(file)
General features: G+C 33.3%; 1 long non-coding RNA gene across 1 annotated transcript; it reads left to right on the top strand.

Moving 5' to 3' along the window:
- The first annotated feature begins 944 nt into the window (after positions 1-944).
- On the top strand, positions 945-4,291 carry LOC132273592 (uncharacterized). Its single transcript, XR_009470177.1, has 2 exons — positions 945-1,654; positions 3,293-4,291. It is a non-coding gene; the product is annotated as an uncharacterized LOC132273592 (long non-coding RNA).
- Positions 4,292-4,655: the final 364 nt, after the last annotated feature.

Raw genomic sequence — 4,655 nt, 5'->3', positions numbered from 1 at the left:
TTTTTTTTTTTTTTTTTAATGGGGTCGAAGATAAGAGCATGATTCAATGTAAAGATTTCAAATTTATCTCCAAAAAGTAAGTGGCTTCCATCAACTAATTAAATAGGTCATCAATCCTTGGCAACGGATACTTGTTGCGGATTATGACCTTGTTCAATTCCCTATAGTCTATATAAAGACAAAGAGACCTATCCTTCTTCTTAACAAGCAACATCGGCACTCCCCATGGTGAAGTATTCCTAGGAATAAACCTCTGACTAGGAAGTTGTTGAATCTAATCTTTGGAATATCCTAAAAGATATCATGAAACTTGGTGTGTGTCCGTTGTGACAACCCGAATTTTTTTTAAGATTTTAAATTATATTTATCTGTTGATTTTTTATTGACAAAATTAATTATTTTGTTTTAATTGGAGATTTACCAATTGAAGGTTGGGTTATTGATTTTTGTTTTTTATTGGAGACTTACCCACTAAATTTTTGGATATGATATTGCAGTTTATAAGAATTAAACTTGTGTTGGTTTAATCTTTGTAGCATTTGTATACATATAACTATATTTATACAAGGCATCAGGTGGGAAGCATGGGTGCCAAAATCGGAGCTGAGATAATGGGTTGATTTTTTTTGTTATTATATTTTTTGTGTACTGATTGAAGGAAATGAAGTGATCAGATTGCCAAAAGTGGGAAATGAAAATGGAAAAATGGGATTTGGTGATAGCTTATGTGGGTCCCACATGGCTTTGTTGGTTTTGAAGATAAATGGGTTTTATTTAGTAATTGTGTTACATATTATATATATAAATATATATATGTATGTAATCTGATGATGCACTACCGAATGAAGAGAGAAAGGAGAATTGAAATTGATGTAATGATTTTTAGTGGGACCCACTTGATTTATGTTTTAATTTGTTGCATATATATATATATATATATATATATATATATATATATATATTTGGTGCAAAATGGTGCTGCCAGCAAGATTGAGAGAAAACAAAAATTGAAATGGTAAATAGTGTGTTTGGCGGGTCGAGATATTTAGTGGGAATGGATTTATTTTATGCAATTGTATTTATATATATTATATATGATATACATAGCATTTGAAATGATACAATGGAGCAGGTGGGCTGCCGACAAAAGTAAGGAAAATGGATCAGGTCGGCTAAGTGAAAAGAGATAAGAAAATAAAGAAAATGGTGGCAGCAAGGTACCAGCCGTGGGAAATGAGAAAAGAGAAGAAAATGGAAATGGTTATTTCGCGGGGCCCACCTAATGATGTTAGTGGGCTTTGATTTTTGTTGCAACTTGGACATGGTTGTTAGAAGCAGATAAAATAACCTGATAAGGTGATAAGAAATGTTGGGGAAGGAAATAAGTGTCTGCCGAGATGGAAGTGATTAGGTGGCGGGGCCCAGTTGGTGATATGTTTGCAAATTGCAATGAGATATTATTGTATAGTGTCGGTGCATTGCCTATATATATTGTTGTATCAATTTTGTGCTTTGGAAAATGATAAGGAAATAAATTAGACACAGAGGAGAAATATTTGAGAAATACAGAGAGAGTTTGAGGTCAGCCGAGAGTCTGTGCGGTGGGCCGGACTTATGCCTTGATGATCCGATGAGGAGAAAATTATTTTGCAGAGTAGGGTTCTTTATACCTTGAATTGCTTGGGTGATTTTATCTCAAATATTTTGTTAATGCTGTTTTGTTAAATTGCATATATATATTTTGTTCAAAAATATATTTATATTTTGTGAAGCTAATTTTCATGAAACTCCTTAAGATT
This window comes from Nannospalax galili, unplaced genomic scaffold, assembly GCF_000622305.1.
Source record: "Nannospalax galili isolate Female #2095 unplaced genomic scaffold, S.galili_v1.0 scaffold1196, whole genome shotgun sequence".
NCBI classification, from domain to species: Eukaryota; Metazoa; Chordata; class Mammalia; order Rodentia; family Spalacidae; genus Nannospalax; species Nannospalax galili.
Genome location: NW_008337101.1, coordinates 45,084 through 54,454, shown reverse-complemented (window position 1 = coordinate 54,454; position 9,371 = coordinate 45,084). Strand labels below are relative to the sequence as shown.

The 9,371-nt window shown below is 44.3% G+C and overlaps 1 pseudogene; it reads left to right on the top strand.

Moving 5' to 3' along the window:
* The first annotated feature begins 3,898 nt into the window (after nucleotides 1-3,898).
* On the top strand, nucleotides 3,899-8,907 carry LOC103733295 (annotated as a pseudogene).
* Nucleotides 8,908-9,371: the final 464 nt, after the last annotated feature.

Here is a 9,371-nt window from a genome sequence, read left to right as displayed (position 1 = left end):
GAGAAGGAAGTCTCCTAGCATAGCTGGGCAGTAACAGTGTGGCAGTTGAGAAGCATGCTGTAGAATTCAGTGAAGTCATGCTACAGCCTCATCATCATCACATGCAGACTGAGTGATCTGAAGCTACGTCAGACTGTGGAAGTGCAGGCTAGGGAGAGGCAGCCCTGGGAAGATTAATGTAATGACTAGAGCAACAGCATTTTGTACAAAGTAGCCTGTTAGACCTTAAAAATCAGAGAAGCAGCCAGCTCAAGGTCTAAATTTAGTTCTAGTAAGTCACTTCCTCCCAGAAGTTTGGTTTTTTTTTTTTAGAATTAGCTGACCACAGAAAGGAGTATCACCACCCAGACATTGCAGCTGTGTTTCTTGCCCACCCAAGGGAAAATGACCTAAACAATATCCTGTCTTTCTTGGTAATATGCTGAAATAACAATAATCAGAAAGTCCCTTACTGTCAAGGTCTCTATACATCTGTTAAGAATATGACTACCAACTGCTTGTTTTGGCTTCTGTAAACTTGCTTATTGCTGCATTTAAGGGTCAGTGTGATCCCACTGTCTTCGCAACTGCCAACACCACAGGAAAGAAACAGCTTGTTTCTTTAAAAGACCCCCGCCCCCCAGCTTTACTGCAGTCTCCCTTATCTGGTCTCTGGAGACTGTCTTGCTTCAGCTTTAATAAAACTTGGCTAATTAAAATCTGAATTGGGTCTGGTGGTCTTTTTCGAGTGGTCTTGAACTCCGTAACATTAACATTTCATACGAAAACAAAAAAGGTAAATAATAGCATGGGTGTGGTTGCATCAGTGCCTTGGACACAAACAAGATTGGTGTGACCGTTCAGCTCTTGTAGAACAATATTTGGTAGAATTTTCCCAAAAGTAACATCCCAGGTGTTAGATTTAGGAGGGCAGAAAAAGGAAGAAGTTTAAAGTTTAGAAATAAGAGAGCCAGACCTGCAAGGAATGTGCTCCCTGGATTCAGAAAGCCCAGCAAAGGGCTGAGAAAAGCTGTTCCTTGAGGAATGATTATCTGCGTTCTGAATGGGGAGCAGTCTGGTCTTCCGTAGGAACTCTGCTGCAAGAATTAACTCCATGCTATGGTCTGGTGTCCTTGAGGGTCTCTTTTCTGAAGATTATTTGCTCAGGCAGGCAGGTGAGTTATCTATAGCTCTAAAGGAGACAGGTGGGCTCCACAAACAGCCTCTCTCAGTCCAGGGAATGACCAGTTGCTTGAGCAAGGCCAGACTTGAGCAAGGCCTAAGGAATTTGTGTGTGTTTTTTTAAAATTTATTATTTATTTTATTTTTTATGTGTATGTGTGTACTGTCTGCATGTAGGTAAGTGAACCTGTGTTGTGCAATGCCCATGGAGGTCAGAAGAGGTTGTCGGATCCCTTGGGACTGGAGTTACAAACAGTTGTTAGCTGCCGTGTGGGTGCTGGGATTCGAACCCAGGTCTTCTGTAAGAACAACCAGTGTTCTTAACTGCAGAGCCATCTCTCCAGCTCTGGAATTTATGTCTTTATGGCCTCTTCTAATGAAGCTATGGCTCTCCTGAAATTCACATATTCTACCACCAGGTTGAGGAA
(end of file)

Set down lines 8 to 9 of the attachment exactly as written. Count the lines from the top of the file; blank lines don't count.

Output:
This window comes from Nannospalax galili, unplaced genomic scaffold, assembly GCF_000622305.1.
Source record: "Nannospalax galili isolate Female #2095 unplaced genomic scaffold, S.galili_v1.0 scaffold1196, whole genome shotgun sequence".